The Hidden Power Of Assumptions

It has never surprised me that Abraham Lincoln was so deeply interested as an adult in Euclidian geometry.  Admittedly, few people share that fascination as geometry is viewed frequently as being deadly dull.  But there is one essential thing that one learns when one studies geometry with any sort of depth, and that is the importance of assumptions.  When I studied geometry at least, the predominant aspect of the study consisted of the reading and practice of proofs.  One started with a few assumptions that one used to prove simple things, and then one used those simple proofs that one had come up with to prove more complicated things, and so on and so forth.  One’s ability to understand the world and to prove things about it that one could solidly rest on–given various assumptions, obviously–is something that is valuable when one wants to advance far into theoretical mathematics and it is useful in recognizing the basis of logic in our own lives and in our own discussions of others.  In looking at the way that people talk with others, it is clear that there are a lot of aspects of logic that people do poorly at, and perhaps the most troublesome aspect is the matter of assumptions.

Most of the time when we discuss something with someone else, especially someone with whom we disagree with, there are a great many assumptions that are not shared in common, and it is those assumptions that cause a lot of the difficulties that exist between people and that lead to people talking past each other and thinking the worst of others.  For example, there are people I know who would be horrified at the thought that I have yet to wear a facemask during this particular Coronavirus difficulty, largely because I do my best to keep distant from others (no particular difficulty for one as reclusive as myself) and because I view the risk-reward proposition as being heavily slanted away from the risk of getting or spreading the disease, which has been a non-issue where I live for the most part and more towards the problems of breathing through restricted airspace.  And if you live outside of the crowded Bosnywash metropolitan area or Chicago, and if one is not in prison or in an assisted living facility, that is probably the best thing to do at least based on current statistics.  And at least from what I read in social media, a great deal of people agree with me and state their case even stronger than I would.

Many people disagree, though, and they disagree because they work from different assumptions that view the disease as a mortal and serious threat and view the lack of wearing a facemask as being an act of great folly and selfishness because even if a facemask does little to help oneself out when it comes to getting rid of the tiny particles that make up such a disease, it can do a great deal more in limiting the spread of particles from someone who was already sick.  And if I knew that I had the disease I would wear a facemask not to try to protect myself from the disease but instead to protect others from me.  Again, though, we are dealing with different assumptions.  While in my mind wearing a facemask is equivalent to being super vigilant about not eating extra donut bites or ordering sweet tea in the knowledge that one may possibly risk some harm to oneself by doing so, but by no means certain or even likely harm assuming one keeps oneself within some boundaries, other people view it far differently.  It is assumptions that help lead to differences in people.  And there is nothing wrong with having different assumptions.  Being aware of one’s assumptions is important, not least so that we can allow those assumptions to be amenable to changed facts.  If we think that things are less dangerous than we thought before, to the extent that we are aware that safety was an aspect of our assumptions we can change our behavior to be less worried and concerned as a result.  If we find ourselves in a more dangerous situation than we had thought, then we can revise our behavior in light of corrected assumptions.  If we are unaware of our assumptions, though, and the assumptions that guide others, then we will have little chance of meeting people where they are and dealing justly with them, because we will judge them by our assumptions while they judge us by theirs, both misjudging quite often and quite seriously.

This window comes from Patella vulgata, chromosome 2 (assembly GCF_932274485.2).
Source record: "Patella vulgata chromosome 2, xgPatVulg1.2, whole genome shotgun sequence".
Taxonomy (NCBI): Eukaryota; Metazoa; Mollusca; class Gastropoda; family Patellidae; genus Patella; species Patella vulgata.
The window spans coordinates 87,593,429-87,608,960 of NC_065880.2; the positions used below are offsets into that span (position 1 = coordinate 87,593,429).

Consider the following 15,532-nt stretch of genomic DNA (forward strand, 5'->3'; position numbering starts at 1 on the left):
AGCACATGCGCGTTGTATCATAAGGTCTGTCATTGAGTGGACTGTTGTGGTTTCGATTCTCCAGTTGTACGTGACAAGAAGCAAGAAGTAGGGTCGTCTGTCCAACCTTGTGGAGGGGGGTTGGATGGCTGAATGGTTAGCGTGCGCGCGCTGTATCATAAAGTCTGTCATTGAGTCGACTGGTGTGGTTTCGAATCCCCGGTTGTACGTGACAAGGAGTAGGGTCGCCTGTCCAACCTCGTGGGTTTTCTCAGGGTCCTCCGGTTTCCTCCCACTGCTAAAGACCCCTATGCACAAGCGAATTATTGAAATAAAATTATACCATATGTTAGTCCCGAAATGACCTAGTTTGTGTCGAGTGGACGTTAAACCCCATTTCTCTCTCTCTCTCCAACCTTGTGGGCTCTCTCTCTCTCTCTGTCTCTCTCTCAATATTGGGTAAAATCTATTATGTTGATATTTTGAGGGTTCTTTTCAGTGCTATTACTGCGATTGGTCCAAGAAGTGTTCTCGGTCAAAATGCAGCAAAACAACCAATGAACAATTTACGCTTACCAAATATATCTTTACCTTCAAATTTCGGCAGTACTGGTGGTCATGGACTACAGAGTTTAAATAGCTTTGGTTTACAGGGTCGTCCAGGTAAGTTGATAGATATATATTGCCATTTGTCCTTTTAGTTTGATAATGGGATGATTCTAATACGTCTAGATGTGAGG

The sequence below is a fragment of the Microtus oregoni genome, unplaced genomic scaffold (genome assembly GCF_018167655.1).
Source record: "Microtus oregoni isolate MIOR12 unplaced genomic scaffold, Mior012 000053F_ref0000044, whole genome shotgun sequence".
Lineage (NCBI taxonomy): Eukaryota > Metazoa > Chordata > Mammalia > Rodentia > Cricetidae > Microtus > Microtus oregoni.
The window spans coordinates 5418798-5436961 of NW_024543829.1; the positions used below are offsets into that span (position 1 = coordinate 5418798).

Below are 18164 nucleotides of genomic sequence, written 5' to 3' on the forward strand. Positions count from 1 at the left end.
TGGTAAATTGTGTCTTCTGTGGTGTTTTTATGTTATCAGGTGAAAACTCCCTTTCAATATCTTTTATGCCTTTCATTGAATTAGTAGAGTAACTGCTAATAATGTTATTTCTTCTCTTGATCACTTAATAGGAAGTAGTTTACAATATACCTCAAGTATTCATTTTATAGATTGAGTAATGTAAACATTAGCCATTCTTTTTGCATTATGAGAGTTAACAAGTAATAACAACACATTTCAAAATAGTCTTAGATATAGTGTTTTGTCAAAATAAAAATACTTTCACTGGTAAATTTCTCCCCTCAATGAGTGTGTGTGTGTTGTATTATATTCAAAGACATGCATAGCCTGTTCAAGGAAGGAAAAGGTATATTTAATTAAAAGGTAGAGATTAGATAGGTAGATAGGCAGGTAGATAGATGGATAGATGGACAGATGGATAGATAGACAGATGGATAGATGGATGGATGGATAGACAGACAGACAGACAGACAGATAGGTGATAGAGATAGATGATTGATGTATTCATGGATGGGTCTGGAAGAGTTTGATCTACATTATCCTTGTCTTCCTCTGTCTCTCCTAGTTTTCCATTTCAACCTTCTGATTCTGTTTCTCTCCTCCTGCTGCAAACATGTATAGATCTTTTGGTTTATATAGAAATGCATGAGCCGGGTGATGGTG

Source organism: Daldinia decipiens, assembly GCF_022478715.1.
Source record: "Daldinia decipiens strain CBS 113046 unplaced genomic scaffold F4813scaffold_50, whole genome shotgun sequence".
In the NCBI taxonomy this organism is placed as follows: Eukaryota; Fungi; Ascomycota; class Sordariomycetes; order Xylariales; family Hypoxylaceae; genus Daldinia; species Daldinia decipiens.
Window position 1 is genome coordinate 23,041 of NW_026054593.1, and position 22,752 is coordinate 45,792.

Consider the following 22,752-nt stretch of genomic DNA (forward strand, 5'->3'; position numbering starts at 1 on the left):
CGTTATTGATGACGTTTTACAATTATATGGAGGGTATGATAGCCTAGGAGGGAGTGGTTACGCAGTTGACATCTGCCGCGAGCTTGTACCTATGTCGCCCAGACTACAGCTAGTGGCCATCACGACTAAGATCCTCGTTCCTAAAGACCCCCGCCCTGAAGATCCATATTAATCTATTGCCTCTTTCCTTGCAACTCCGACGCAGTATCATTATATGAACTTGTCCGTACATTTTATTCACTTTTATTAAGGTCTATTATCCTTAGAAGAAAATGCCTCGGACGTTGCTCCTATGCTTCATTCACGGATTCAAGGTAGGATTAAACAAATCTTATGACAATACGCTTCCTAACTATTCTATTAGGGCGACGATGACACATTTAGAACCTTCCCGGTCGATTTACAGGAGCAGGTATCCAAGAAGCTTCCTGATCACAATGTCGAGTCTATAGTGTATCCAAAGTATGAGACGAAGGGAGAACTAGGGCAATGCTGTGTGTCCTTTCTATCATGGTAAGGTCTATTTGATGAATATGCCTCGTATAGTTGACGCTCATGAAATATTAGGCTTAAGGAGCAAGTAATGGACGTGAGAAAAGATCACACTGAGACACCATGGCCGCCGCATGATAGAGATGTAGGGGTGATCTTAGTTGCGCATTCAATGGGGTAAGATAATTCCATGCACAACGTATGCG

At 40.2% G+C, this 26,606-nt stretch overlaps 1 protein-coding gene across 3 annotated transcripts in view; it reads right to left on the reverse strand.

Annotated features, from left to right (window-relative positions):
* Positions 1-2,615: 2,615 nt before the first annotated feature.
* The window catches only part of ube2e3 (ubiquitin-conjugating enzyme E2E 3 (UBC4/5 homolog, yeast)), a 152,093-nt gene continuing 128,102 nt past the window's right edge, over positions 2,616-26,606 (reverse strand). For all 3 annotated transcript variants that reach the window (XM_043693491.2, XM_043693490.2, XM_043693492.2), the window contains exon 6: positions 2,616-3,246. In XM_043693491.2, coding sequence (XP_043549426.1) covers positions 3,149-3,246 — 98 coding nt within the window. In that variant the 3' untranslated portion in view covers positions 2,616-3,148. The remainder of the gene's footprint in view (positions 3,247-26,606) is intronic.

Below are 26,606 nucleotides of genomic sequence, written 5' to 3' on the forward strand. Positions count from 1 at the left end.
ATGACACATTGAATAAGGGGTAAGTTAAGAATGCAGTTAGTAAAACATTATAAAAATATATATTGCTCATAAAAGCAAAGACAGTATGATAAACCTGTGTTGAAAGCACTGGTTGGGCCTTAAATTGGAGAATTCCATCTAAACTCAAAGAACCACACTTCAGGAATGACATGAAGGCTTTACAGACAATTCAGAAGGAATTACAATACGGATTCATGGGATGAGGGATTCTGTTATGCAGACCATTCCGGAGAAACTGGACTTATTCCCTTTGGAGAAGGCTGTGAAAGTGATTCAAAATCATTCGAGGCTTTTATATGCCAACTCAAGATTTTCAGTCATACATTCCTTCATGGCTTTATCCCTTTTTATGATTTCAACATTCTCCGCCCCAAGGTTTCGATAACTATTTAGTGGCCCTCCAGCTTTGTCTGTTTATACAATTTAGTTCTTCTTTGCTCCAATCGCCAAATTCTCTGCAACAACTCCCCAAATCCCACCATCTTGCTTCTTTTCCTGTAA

It is often hard for us to know our assumptions, though, because we simply live them and do not often stop to reflect upon them.  When we are forced to prove something in a geometry class, we know what we assume as axiomatic and we know what we have previously proven and what can be used to prove something else.  Most of the time in our conversations and debates and arguments, though, we make assumptions that we are not aware of, and are not aware that we are dealing with assumptions that we have not proved but rather taken for granted.  And that is dangerous, because other people can make fewer or more or simply different assumptions than we do and come to wildly different conclusions that they justify just as well as we justify our own conclusions.  And yet we can be unable to see the justice in their own reasoning even as they are unable to see our own reasoning.  The antebellum thinker John C. Calhoun made a long disquisition on American politics based on a set of assumptions that lasted for hundreds of pages, but there were flaws in his premises and so all of his careful reasoning on those assumptions was mistaken and flawed as well.  Such a fate can easily happen to all of us in the life we live, and most of us do not take care to know or state our assumptions clearly where they can be examined by others or by ourselves.

About nathanalbright

I'm a person with diverse interests who loves to read. If you want to know something about me, just ask.
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